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A Study of Hypertexts of «Kuunmong» 九雲夢, Focusing on «Kuullu» 九雲樓 / «Kuun’gi» 九雲記

Nine Clouds in Motion


Dennis Wuerthner

This case study deals with late Chosŏn dynasty works of narrative fiction modelled after Kuunmong (A Dream of Nine Clouds) by Kim Manjung (1637–1692). The focus lies on a novel extant in two manuscripts: Sinjŭng Kuullu (Revised augmented edition of the Nine Cloud Tower) and Sinjŭng chaeja Kuun’gi (Revised augmented caizi edition of the Story of Nine Clouds), short Kuullu/Kuun’gi. While this study specifically discusses late premodern hypertexts of Kuunmong, it is also concerned with a set of broader questions regarding the diffusion, circulation, reception, and creative transformation of literary products of different languages on the eve of modernity in Sino-centric East Asia.

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6. Markets, mosaics, and Nine Clouds in motion


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6.   Markets, mosaics, and Nine Clouds in motion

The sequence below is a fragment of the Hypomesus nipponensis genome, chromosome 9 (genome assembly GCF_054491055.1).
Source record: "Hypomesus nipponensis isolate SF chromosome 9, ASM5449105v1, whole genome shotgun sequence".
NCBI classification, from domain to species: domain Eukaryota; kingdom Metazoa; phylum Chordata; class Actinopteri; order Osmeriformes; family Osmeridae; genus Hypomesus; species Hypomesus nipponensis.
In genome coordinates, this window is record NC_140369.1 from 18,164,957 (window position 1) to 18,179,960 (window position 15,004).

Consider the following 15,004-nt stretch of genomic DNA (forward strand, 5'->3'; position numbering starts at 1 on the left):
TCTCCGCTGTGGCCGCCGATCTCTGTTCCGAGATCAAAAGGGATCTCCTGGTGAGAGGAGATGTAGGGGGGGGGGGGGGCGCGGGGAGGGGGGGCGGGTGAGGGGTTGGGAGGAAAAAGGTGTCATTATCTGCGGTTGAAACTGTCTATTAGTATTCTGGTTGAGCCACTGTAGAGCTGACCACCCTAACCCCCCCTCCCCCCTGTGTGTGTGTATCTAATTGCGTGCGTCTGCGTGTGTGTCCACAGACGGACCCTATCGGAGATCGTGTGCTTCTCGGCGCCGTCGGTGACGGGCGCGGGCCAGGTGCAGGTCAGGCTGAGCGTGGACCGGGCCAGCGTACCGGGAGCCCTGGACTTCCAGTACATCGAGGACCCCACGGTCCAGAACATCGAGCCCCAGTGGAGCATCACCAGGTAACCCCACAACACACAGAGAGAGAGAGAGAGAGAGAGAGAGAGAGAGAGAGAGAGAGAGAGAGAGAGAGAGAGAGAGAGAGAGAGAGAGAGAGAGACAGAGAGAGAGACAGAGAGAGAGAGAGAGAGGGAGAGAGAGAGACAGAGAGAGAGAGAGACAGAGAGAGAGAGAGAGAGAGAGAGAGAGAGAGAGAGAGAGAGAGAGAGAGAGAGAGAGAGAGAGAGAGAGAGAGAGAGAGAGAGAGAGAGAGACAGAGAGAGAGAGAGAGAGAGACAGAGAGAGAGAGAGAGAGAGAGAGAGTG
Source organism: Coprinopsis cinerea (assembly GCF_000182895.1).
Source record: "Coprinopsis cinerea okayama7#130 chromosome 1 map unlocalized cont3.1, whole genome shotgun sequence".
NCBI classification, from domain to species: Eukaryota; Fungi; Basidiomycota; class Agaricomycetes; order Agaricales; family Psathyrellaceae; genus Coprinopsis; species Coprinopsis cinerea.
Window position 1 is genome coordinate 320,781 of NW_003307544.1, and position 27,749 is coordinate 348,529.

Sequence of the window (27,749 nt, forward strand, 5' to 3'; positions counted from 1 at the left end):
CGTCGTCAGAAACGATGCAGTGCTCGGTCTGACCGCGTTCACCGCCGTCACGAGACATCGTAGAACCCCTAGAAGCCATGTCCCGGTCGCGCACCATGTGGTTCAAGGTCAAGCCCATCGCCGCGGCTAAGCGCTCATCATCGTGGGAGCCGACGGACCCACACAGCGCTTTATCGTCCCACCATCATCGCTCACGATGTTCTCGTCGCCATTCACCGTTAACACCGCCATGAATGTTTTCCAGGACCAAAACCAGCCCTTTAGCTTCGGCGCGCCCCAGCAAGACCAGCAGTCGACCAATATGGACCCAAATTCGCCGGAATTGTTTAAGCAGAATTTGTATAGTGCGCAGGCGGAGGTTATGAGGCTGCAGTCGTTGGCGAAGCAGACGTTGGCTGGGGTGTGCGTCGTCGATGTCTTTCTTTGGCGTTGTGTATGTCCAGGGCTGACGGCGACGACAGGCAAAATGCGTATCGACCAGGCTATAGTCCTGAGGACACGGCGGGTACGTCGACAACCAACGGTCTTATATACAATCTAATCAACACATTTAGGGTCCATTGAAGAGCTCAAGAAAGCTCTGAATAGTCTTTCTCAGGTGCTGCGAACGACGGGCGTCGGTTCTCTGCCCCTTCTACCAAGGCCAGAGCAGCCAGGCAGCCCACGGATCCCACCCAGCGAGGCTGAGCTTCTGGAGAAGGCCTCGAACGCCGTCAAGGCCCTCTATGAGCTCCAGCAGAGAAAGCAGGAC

In nineteenth century Chosŏn Korea, KUM was received by members of various social strata, though the extant sources, as well as the printing history of the work, suggest that the majority of its premodern readers consisted of the traditionally educated, who knew how to enjoy the work in Literary Chinese. It was demonstrated in this study that KUM was popular, particularly during a time marked by a heightened interest in, demand for, and circulation of narrative literature in prose – a time in which Korean and Chinese novels were avidly consumed. The popularity of the novel as a form spawned, and was itself intensified by, the growth of commercial publishing, which in turn led to a growing book market, in which context KUM seems to have been extensively sold in shops or on markets, and given out by booklenders and circulating libraries. This commercial aspect, as well as the fact that novels were oftentimes read out loud and performed, underpin the theory that in late premodern Korea, novels were not savored as high art, or read for their religious or philosophic meaning, but rather consumed as an entertaining, exciting pastime. This appears to have applied to KUM as well: on the one hand, in the obviously commercially-successful editions, such as the later Kyehaebon-editions, the story’s romantic, fantastic elements were enhanced while its original conclusion, deeply rooted in religious beliefs, was increasingly distorted; on the other hand,...

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